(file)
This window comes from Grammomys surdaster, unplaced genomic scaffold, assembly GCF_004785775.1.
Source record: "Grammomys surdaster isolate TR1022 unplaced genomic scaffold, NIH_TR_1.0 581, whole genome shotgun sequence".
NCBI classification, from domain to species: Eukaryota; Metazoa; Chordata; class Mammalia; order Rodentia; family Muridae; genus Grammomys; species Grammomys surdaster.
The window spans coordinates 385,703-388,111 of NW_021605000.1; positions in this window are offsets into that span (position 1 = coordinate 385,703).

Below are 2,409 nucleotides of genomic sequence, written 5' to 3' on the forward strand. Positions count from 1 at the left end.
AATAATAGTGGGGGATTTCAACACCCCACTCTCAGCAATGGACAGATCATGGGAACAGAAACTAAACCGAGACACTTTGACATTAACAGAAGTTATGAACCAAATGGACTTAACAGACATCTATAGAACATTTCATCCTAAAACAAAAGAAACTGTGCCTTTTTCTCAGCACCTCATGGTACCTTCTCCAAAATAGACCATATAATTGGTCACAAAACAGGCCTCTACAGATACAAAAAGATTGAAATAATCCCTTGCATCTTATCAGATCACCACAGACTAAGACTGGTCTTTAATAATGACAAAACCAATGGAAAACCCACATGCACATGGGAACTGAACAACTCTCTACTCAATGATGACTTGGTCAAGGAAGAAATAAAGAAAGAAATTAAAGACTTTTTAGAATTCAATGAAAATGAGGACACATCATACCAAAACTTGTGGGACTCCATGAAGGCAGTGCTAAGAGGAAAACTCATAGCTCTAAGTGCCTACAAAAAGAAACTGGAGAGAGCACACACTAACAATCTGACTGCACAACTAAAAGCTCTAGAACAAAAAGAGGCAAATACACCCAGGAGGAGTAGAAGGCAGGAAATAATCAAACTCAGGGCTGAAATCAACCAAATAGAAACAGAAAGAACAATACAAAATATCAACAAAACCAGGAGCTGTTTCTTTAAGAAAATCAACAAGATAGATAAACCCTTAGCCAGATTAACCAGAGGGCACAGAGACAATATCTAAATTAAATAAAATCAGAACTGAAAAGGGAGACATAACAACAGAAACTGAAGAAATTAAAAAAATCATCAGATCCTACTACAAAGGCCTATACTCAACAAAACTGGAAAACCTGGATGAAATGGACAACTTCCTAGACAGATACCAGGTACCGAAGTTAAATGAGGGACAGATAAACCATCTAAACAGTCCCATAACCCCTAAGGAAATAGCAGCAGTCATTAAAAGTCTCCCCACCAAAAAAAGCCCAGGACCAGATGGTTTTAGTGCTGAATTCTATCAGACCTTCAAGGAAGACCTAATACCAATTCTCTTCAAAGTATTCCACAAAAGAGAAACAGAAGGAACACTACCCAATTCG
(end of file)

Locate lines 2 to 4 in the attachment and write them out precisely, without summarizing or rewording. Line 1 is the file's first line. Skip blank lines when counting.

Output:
Source record: "Grammomys surdaster isolate TR1022 unplaced genomic scaffold, NIH_TR_1.0 581, whole genome shotgun sequence".
NCBI classification, from domain to species: Eukaryota; Metazoa; Chordata; class Mammalia; order Rodentia; family Muridae; genus Grammomys; species Grammomys surdaster.
The window spans coordinates 385,703-388,111 of NW_021605000.1; positions in this window are offsets into that span (position 1 = coordinate 385,703).